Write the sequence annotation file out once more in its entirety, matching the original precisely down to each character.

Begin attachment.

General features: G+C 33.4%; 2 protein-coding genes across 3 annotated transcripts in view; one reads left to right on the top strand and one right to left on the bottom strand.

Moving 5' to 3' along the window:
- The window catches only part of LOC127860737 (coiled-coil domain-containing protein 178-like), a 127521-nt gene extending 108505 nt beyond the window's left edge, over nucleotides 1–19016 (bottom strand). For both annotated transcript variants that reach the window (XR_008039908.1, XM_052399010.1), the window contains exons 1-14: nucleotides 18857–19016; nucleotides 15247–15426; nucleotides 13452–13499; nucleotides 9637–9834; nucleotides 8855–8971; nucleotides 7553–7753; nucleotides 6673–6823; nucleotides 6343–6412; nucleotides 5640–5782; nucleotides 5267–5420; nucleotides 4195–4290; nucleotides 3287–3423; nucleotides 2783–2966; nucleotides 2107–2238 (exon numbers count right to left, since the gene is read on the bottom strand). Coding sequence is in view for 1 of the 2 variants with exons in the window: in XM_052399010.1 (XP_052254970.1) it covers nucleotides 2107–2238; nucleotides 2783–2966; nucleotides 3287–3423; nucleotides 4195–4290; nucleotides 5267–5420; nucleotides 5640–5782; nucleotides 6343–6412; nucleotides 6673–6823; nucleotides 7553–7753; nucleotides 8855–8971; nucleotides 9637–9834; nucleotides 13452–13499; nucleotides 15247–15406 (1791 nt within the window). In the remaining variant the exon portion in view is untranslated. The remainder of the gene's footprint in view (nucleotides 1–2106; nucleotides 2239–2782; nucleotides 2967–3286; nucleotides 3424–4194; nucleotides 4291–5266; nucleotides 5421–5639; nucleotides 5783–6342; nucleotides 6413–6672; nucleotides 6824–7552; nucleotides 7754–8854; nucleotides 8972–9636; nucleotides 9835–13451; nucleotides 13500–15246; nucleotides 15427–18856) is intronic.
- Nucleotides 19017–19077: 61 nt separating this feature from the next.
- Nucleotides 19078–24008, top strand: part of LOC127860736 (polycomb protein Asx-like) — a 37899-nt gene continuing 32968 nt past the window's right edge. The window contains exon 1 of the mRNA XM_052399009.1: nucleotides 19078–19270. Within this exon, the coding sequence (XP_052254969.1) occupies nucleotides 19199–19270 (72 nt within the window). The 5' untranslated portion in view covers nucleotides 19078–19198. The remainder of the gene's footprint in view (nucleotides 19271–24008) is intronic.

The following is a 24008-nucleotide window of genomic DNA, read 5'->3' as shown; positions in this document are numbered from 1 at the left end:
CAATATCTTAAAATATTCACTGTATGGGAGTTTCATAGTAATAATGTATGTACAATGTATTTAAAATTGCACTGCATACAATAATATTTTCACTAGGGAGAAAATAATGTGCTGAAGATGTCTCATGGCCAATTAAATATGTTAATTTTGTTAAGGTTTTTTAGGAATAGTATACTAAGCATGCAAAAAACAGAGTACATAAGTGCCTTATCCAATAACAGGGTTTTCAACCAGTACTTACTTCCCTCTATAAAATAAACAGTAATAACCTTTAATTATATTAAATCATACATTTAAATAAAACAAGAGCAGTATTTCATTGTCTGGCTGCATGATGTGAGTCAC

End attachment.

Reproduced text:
General features: G+C 33.4%; 2 protein-coding genes across 3 annotated transcripts in view; one reads left to right on the top strand and one right to left on the bottom strand.

Moving 5' to 3' along the window:
- The window catches only part of LOC127860737 (coiled-coil domain-containing protein 178-like), a 127521-nt gene extending 108505 nt beyond the window's left edge, over nucleotides 1–19016 (bottom strand). For both annotated transcript variants that reach the window (XR_008039908.1, XM_052399010.1), the window contains exons 1-14: nucleotides 18857–19016; nucleotides 15247–15426; nucleotides 13452–13499; nucleotides 9637–9834; nucleotides 8855–8971; nucleotides 7553–7753; nucleotides 6673–6823; nucleotides 6343–6412; nucleotides 5640–5782; nucleotides 5267–5420; nucleotides 4195–4290; nucleotides 3287–3423; nucleotides 2783–2966; nucleotides 2107–2238 (exon numbers count right to left, since the gene is read on the bottom strand). Coding sequence is in view for 1 of the 2 variants with exons in the window: in XM_052399010.1 (XP_052254970.1) it covers nucleotides 2107–2238; nucleotides 2783–2966; nucleotides 3287–3423; nucleotides 4195–4290; nucleotides 5267–5420; nucleotides 5640–5782; nucleotides 6343–6412; nucleotides 6673–6823; nucleotides 7553–7753; nucleotides 8855–8971; nucleotides 9637–9834; nucleotides 13452–13499; nucleotides 15247–15406 (1791 nt within the window). In the remaining variant the exon portion in view is untranslated. The remainder of the gene's footprint in view (nucleotides 1–2106; nucleotides 2239–2782; nucleotides 2967–3286; nucleotides 3424–4194; nucleotides 4291–5266; nucleotides 5421–5639; nucleotides 5783–6342; nucleotides 6413–6672; nucleotides 6824–7552; nucleotides 7754–8854; nucleotides 8972–9636; nucleotides 9835–13451; nucleotides 13500–15246; nucleotides 15427–18856) is intronic.
- Nucleotides 19017–19077: 61 nt separating this feature from the next.
- Nucleotides 19078–24008, top strand: part of LOC127860736 (polycomb protein Asx-like) — a 37899-nt gene continuing 32968 nt past the window's right edge. The window contains exon 1 of the mRNA XM_052399009.1: nucleotides 19078–19270. Within this exon, the coding sequence (XP_052254969.1) occupies nucleotides 19199–19270 (72 nt within the window). The 5' untranslated portion in view covers nucleotides 19078–19198. The remainder of the gene's footprint in view (nucleotides 19271–24008) is intronic.

The following is a 24008-nucleotide window of genomic DNA, read 5'->3' as shown; positions in this document are numbered from 1 at the left end:
CAATATCTTAAAATATTCACTGTATGGGAGTTTCATAGTAATAATGTATGTACAATGTATTTAAAATTGCACTGCATACAATAATATTTTCACTAGGGAGAAAATAATGTGCTGAAGATGTCTCATGGCCAATTAAATATGTTAATTTTGTTAAGGTTTTTTAGGAATAGTATACTAAGCATGCAAAAAACAGAGTACATAAGTGCCTTATCCAATAACAGGGTTTTCAACCAGTACTTACTTCCCTCTATAAAATAAACAGTAATAACCTTTAATTATATTAAATCATACATTTAAATAAAACAAGAGCAGTATTTCATTGTCTGGCTGCATGATGTGAGTCAC